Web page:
The radio industry is full of the wonders of digital in a year when (finally) a decent proportion of new cars across Europe will have DAB radio fitted as standard. Digital radio can give broadcasters the opportunity to transmit (and collect) data for specific customers, provide weather, traffic and even shopping offers: radio can become truly interactive for the first time and perhaps in video too. The UK, which had once hoped to be able to switch most radio broadcasting over to digital by 2013 (thus freeing up valuable FM spectrum for internet services), is talking up DAB. And the industry-wide adoption of  the nifty “RadioPlayer” app has boosted radio listening on the internet to a record 42m hours weekly. UK radio listening is now 29% digital – via digital radio, internet, cable/satellite TV and, increasingly, by mobile phone. And rival broadcasters, who have vainly tried to stop the Irish-owned Global Radio from snaffling a dominant 50%+ share of all UK commercial stations, are positively purring about this year’s increases in listening, with growth across the board. Too soon…

If you look at what is happening in the US, you might conclude that UK radio is operating in a fool’s paradise, under-aware of what is ahead. The missile is… music streaming. In the US, weekly usage of internet radio (much of it from pure-play music streamers) jumped by 30% which means that 29% of  all 12+ Americans are now non-broadcast, internet music listeners. Mobile phone listening to radio increased three-fold in 2011. And ‘internet radio’ advertising revenues are now equivalent to 40% of those for broadcast radio.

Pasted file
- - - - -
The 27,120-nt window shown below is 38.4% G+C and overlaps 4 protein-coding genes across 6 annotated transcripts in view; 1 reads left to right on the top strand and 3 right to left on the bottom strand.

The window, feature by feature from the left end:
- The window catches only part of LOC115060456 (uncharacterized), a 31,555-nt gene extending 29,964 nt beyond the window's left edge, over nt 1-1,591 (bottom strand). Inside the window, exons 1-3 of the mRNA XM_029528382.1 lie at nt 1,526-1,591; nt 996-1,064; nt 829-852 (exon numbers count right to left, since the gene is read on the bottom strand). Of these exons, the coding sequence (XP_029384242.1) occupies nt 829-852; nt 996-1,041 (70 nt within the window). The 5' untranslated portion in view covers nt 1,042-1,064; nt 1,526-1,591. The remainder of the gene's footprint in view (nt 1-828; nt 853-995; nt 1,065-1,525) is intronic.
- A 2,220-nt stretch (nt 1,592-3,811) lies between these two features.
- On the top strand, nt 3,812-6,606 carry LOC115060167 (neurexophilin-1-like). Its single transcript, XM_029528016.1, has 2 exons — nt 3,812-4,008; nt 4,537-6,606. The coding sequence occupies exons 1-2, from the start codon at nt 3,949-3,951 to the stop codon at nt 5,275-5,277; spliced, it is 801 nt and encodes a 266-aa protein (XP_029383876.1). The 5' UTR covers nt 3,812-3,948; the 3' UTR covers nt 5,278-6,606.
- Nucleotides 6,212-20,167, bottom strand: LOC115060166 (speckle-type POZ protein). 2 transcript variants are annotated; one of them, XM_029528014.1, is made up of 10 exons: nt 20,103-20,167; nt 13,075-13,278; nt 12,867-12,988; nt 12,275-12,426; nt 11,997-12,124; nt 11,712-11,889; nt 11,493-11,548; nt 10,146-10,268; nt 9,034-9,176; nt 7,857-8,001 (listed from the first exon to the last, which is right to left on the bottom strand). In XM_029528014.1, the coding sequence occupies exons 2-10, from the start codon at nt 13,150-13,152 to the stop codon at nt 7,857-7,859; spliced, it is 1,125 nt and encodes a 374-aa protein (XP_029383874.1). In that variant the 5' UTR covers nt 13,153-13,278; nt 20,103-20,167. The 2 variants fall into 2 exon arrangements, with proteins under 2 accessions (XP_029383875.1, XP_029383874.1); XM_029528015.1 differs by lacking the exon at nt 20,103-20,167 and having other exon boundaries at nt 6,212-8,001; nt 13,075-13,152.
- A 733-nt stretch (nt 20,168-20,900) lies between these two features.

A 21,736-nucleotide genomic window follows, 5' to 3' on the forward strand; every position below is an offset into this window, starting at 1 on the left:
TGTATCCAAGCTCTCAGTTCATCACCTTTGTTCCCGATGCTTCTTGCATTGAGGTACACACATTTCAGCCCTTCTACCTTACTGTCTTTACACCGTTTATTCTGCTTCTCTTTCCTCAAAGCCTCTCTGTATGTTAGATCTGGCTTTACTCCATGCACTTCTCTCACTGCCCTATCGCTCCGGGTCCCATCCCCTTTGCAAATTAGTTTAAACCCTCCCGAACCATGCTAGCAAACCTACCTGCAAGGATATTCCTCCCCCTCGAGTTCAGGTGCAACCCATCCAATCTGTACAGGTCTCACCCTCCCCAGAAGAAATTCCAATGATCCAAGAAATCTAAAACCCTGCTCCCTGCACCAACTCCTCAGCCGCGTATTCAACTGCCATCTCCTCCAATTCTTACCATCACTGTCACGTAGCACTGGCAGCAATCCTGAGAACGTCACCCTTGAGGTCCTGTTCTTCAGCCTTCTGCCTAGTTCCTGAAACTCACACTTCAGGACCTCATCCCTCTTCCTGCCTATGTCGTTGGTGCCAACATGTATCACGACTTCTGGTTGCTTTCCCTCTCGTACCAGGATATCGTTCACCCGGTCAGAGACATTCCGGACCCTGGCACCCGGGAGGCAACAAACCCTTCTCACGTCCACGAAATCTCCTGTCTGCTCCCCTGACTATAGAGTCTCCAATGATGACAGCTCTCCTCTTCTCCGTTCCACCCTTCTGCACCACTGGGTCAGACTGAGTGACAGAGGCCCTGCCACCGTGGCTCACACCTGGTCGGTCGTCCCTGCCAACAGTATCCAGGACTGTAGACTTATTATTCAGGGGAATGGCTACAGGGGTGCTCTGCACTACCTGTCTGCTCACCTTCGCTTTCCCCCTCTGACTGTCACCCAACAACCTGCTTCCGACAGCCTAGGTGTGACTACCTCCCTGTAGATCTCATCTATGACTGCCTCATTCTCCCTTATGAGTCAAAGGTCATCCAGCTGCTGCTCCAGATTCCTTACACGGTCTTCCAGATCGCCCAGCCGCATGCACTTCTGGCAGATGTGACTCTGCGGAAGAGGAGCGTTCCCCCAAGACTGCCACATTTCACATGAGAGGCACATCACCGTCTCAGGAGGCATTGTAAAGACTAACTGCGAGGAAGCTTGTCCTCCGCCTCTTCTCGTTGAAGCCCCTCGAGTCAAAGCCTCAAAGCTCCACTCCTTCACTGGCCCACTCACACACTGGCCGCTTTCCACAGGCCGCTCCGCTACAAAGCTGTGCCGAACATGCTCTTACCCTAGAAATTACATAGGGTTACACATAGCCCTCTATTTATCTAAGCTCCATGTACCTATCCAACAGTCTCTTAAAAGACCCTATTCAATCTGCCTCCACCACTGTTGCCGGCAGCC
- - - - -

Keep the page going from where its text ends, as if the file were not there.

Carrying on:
Much of that surge in US music listening comes from the growth of music streaming by ‘personalised radio’ stations. Streaming services like Pandora, Rhapsody, Rdio and, more recently, Spotify offer music listening tailored to a listener’s specific requirements, genre, artist or even mood. On the market leading Pandora, a ‘station’ is created by a listener specifying an artist or song or multiple items of any kind. Listeners can tune into pre-made genre stations and can also respond with a ‘thumbs up’ or ‘thumbs down’ to any or all music tracks as they are played. These are stations that “learn” how to keep individual listeners satisfied. California-based Pandora is the brainchild of Stanford politics graduate and sometime music producer Tim Westergren whom Time magazine described as “one of the 100 most influential people in the world” but he hasn’t really started yet.